Extensively Drug-Resistant Typhoid Fever in Pakistan
What is typhoid fever?
Typhoid fever is a serious disease caused by the bacterium Salmonella Typhi that is spread by contaminated food and water. Symptoms of typhoid fever often include high fever, weakness, stomach pain, headache, cough, and loss of appetite. Some people have diarrhea or constipation. In rare cases, typhoid fever can be fatal. Treatment with antibiotics is essential. Vaccination helps to protect people from getting typhoid fever.
- There is an ongoing outbreak of extensively drug-resistant (XDR) typhoid fever in Pakistan that does not respond to most antibiotics.
- During 2018, cases have been reported in the United Kingdom and in the United States among travelers returning from Pakistan.
- All travelers to Pakistan are at risk of getting XDR typhoid fever. Those who are visiting friends or relatives are at higher risk than are tourists and business travelers.
- Travelers to South Asia, including Pakistan, should take precautions to protect themselves from typhoid fever, including getting a typhoid fever vaccination.
- Travelers to these areas should also take extra care to follow safe food and water guidelines.
What is the current situation?
Health officials in Pakistan have reported an ongoing outbreak of XDR typhoid fever that began in Hyderabad in November 2016. The strain of Salmonella Typhi does not respond to most antibiotics used to treat typhoid fever. The outbreak has spread to the city of Karachi and to multiple districts, and several deaths have been reported. In 2018, three cases of XDR typhoid fever were reported in travelers — one who returned to the United Kingdom, and two who returned to the United States.
Public health authorities in Pakistan are identifying possible typhoid fever cases, starting typhoid vaccination campaigns in the most affected districts, and spreading educational messages about proper handwashing and safe food and water practices.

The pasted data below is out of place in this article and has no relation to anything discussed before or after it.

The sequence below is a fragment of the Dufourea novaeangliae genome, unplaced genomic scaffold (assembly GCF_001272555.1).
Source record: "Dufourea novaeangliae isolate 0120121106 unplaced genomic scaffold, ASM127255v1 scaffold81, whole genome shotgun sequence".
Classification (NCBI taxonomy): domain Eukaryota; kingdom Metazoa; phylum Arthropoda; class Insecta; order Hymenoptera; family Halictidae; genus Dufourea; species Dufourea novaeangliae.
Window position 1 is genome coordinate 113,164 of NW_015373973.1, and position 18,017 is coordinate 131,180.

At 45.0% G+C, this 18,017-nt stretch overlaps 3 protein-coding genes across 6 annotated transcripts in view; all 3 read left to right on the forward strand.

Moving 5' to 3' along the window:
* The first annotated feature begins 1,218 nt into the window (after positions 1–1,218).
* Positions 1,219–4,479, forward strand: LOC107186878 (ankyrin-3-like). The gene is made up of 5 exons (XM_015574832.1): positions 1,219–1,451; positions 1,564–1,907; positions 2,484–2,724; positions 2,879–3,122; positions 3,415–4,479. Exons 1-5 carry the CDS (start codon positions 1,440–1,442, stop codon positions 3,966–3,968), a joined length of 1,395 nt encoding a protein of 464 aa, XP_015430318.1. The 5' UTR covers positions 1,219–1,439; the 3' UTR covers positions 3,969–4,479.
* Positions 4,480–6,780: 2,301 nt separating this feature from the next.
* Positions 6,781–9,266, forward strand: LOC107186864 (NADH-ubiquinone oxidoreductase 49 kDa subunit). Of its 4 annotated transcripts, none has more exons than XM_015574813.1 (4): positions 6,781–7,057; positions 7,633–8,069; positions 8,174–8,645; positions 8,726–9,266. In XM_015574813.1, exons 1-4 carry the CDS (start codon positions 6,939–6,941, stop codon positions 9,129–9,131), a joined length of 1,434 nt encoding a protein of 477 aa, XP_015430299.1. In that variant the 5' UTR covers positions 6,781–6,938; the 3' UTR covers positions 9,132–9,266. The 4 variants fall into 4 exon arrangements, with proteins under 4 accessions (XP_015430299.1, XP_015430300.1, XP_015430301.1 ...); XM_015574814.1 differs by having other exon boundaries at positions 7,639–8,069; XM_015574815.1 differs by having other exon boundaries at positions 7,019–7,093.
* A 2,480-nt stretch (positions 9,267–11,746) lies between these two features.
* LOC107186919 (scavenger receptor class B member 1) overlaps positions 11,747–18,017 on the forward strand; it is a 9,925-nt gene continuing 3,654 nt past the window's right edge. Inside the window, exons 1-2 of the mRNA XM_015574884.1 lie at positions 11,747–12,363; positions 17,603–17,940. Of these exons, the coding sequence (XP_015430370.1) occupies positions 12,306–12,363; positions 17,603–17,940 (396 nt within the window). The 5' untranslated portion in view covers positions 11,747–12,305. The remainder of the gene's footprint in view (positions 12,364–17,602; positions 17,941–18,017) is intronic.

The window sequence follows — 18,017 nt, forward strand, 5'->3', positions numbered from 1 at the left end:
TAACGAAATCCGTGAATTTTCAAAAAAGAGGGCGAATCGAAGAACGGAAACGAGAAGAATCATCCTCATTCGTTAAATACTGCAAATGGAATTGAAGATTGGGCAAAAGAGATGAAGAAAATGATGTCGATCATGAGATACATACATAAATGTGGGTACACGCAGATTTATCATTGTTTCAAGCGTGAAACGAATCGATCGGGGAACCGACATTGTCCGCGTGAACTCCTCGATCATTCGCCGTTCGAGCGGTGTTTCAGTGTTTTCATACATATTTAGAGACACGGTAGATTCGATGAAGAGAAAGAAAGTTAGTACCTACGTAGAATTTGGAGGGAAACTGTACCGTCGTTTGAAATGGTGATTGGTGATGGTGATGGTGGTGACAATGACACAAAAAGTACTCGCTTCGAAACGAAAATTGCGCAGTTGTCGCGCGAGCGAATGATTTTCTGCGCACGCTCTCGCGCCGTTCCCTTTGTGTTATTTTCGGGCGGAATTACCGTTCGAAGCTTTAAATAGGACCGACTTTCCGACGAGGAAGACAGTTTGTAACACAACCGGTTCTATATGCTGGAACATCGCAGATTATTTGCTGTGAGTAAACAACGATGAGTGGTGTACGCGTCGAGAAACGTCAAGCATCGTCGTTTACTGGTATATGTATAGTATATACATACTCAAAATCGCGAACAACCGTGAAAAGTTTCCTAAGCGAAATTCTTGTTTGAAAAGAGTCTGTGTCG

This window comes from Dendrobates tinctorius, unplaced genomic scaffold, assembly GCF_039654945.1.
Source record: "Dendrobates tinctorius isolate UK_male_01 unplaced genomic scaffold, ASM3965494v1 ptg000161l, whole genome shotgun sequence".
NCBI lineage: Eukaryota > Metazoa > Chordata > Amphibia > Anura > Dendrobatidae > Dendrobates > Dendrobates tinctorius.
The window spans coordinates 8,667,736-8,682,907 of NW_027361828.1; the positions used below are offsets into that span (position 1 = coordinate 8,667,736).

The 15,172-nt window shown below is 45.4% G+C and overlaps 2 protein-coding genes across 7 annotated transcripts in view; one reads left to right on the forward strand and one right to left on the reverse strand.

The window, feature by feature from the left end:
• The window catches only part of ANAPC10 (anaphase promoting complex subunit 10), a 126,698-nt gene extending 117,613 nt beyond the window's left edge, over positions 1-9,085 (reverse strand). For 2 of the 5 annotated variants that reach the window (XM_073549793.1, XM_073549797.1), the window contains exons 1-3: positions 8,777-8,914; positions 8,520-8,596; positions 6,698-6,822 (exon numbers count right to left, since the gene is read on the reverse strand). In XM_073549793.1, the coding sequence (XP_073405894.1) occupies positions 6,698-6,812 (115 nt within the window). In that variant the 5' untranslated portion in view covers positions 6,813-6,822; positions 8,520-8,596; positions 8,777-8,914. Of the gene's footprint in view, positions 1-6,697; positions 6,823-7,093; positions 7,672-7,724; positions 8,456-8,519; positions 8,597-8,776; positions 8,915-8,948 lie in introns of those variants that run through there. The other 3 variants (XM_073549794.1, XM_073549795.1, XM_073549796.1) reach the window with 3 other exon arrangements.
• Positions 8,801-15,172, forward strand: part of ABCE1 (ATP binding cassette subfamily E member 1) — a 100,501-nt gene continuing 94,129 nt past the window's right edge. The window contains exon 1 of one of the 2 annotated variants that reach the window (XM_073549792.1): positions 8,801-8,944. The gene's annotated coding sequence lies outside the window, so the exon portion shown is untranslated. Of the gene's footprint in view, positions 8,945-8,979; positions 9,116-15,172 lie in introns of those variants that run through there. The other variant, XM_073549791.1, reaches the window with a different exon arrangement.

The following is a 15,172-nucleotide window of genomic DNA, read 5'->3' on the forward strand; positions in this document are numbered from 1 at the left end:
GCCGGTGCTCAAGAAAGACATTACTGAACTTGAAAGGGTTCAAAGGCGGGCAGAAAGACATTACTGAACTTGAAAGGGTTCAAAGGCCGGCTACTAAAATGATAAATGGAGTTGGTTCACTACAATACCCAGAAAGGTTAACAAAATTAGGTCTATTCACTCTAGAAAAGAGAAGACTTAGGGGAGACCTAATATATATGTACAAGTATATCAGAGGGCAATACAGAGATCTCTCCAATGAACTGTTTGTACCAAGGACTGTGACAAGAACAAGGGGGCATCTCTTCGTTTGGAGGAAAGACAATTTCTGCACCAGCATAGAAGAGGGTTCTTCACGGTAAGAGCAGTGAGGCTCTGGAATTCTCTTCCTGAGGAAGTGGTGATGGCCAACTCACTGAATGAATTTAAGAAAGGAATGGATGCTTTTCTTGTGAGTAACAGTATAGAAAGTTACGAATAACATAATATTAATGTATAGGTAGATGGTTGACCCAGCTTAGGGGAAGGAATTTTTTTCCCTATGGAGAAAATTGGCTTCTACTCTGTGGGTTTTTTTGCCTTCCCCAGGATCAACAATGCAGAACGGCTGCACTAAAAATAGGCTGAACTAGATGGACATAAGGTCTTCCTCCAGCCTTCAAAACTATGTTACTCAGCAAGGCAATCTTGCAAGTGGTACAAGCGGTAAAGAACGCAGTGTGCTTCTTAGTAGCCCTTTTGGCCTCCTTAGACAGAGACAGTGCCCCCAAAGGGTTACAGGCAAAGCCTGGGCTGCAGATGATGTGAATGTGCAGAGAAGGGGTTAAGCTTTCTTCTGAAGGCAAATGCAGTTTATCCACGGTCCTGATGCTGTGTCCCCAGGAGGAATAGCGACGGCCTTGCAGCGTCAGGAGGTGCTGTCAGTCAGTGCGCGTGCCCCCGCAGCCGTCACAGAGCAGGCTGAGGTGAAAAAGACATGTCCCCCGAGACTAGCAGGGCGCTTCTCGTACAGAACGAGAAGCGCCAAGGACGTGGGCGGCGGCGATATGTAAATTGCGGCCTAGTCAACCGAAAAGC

In the United States, public health officials have increased efforts to quickly interview and test samples from patients with suspected typhoid fever.
What can travelers do to prevent typhoid fever?
Get the typhoid vaccine
All travelers (even short-term travelers) to South Asia, including Pakistan, should get vaccinated against typhoid fever. Two typhoid fever vaccines are available in the United States — an oral vaccine and an injectable vaccine. The oral vaccine can be given to people at least 6 years old and should be given at least one week before travel. The injectable vaccine can be given to people at least 2 years old and should be given at least two weeks before travel.
Practice safe eating and drinking habits
Because the bacteria that cause typhoid fever are spread through contaminated food and water, you can reduce your risk of infection in several ways:
- Follow safe food and water guidelines.
- Wash your hands often, especially before eating.
- Avoid eating food prepared by anyone who is sick or has recently been sick.
If you get sick during or after travel